AUGUSTA, Maine — Maine’s two Democratic U.S. representatives have committed to voting to impeach President Donald Trump, but it will be the first time in three such proceedings that the state’s House delegation will break on one article.
U.S. Rep. Chellie Pingree of the reliably liberal 1st District has committed to voting for two articles alleging the Republican president abused his power when urging the Ukrainian leader to investigate a political rival and obstructed a congressional investigation, while Rep. Jared Golden of the 2nd District said Tuesday that he will back the first article and not the second.
Only two presidents have been impeached by the House — Andrew Johnson in 1868 and Bill Clinton in 1998. But both presidents were acquitted after Senate trials. Trump’s fate will almost certainly be similar as a two-thirds vote is required in the Republican-led upper chamber.
Maine’s House delegations were united in both of those cases. Here’s what they argued before the chamber then.
Five Maine Republicans voted to impeach Johnson. The biggest name among the group regretted his vote later on. Johnson, the Democratic vice president who took office after the 1865 assassination of Abraham Lincoln, a Republican, took a conciliatory position toward southern states after the Civil War, arguing they should re-admitted into the Union with no protections for freedmen. This led to conflict with Radical Republicans who argued for civil rights with no compromise.
Their fight came to a head when Johnson continued to try to dismiss a secretary of war whom Republicans passed a law to protect. The House drafted 11 articles of impeachment, three of which passed and went to the Senate for a trial. Three of the five U.S. representatives Maine had at the time — all Republicans — spoke in favor of impeaching Johnson on the House floor.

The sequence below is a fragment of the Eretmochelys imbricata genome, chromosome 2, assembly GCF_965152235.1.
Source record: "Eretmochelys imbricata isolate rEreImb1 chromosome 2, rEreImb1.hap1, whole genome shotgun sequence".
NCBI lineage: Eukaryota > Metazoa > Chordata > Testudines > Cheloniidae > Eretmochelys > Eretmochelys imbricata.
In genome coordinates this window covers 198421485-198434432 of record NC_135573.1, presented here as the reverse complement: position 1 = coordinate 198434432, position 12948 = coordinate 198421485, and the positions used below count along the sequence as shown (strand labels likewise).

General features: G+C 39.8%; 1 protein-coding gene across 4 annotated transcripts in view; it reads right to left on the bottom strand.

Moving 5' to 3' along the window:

Rep. Frederick Pike delineated Johnson’s actions from common crimes, saying it was “indictable to steal a chicken, but not to usurp the powers of a State.” Rep. Sidney Perham said proponents of impeachment were “asking to be relieved from the rule of a bad man, accidentally in the presidential chair.” Rep. John Lynch said Johnson was willing to “subvert the Constitution for the success of his own schemes and the perpetuation of his own power.”
One of those members was James Blaine, a future House speaker and senator who would be the 1884 Republican presidential nominee. He voted with his party, but Johnson’s acquittal in the Senate set a standard that impeachment should not be used to settle partisan scores.
He regretted the vote in a later memoir, calling the impeachment “not justifiable on the charges made” and saying removing Johnson “would have resulted in greater injury to free institutions than Andrew Johnson in his utmost endeavor was able to inflict.”
The two Democrats in Maine’s delegation were heavily critical of Clinton while saying his conduct didn’t meet a constitutional standard. In 1998, Clinton was impeached by the Republican-led House of Representatives on two articles that accused him of lying under oath and obstructing justice. Both were related to his affair with White House intern Monica Lewinsky.
The Clinton proceedings differed from the Trump proceedings in one major way — the former president’s fellow Democrats widely condemned his conduct even as they defended him from Republicans’ inquiry. Maine’s two U.S. representatives — Tom Allen of the 1st District and John Baldacci of the 2nd District — were no exception.
Baldacci argued for a censure, saying Clinton “should be punished” but that his mistakes didn’t warrant removal from office. Allen said Clinton “disgraced himself and diminished the office he holds,” but he hammered Republicans for an intemperate response.
“More than the tawdry behavior admitted by Bill Clinton, today will be remembered for the failure of this Congress to honor our constitutional responsibility to act with fairness and justice before recommending removal of a President elected by the people,” he said.